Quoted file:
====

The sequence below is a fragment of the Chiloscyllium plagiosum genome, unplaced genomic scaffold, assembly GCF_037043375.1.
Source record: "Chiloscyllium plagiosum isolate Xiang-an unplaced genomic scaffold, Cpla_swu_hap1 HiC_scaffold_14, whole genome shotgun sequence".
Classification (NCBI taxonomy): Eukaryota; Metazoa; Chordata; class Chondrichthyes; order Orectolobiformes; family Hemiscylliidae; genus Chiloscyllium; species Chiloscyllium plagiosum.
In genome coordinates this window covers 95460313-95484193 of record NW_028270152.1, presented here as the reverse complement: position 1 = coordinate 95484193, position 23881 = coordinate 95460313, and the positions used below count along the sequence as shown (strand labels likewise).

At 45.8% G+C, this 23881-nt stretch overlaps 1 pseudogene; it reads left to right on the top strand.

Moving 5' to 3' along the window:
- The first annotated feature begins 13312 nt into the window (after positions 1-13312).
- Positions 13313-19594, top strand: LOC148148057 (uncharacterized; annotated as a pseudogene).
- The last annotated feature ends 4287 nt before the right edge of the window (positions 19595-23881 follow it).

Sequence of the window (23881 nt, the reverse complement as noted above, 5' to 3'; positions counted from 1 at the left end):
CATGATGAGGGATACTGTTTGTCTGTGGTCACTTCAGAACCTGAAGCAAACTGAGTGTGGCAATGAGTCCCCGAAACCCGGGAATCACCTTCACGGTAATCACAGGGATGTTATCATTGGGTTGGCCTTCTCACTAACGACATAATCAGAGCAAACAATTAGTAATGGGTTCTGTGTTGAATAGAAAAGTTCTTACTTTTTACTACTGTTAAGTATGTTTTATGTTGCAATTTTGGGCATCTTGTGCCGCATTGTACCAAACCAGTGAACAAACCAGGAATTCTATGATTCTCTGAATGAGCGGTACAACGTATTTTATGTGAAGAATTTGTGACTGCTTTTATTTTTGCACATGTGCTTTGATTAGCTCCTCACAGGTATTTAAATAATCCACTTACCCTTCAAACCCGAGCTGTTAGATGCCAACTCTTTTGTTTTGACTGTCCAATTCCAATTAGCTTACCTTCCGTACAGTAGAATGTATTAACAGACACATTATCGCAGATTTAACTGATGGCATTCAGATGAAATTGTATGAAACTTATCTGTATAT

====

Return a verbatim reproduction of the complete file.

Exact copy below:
The sequence below is a fragment of the Chiloscyllium plagiosum genome, unplaced genomic scaffold, assembly GCF_037043375.1.
Source record: "Chiloscyllium plagiosum isolate Xiang-an unplaced genomic scaffold, Cpla_swu_hap1 HiC_scaffold_14, whole genome shotgun sequence".
Classification (NCBI taxonomy): Eukaryota; Metazoa; Chordata; class Chondrichthyes; order Orectolobiformes; family Hemiscylliidae; genus Chiloscyllium; species Chiloscyllium plagiosum.
In genome coordinates this window covers 95460313-95484193 of record NW_028270152.1, presented here as the reverse complement: position 1 = coordinate 95484193, position 23881 = coordinate 95460313, and the positions used below count along the sequence as shown (strand labels likewise).

At 45.8% G+C, this 23881-nt stretch overlaps 1 pseudogene; it reads left to right on the top strand.

Moving 5' to 3' along the window:
- The first annotated feature begins 13312 nt into the window (after positions 1-13312).
- Positions 13313-19594, top strand: LOC148148057 (uncharacterized; annotated as a pseudogene).
- The last annotated feature ends 4287 nt before the right edge of the window (positions 19595-23881 follow it).

Sequence of the window (23881 nt, the reverse complement as noted above, 5' to 3'; positions counted from 1 at the left end):
CATGATGAGGGATACTGTTTGTCTGTGGTCACTTCAGAACCTGAAGCAAACTGAGTGTGGCAATGAGTCCCCGAAACCCGGGAATCACCTTCACGGTAATCACAGGGATGTTATCATTGGGTTGGCCTTCTCACTAACGACATAATCAGAGCAAACAATTAGTAATGGGTTCTGTGTTGAATAGAAAAGTTCTTACTTTTTACTACTGTTAAGTATGTTTTATGTTGCAATTTTGGGCATCTTGTGCCGCATTGTACCAAACCAGTGAACAAACCAGGAATTCTATGATTCTCTGAATGAGCGGTACAACGTATTTTATGTGAAGAATTTGTGACTGCTTTTATTTTTGCACATGTGCTTTGATTAGCTCCTCACAGGTATTTAAATAATCCACTTACCCTTCAAACCCGAGCTGTTAGATGCCAACTCTTTTGTTTTGACTGTCCAATTCCAATTAGCTTACCTTCCGTACAGTAGAATGTATTAACAGACACATTATCGCAGATTTAACTGATGGCATTCAGATGAAATTGTATGAAACTTATCTGTATAT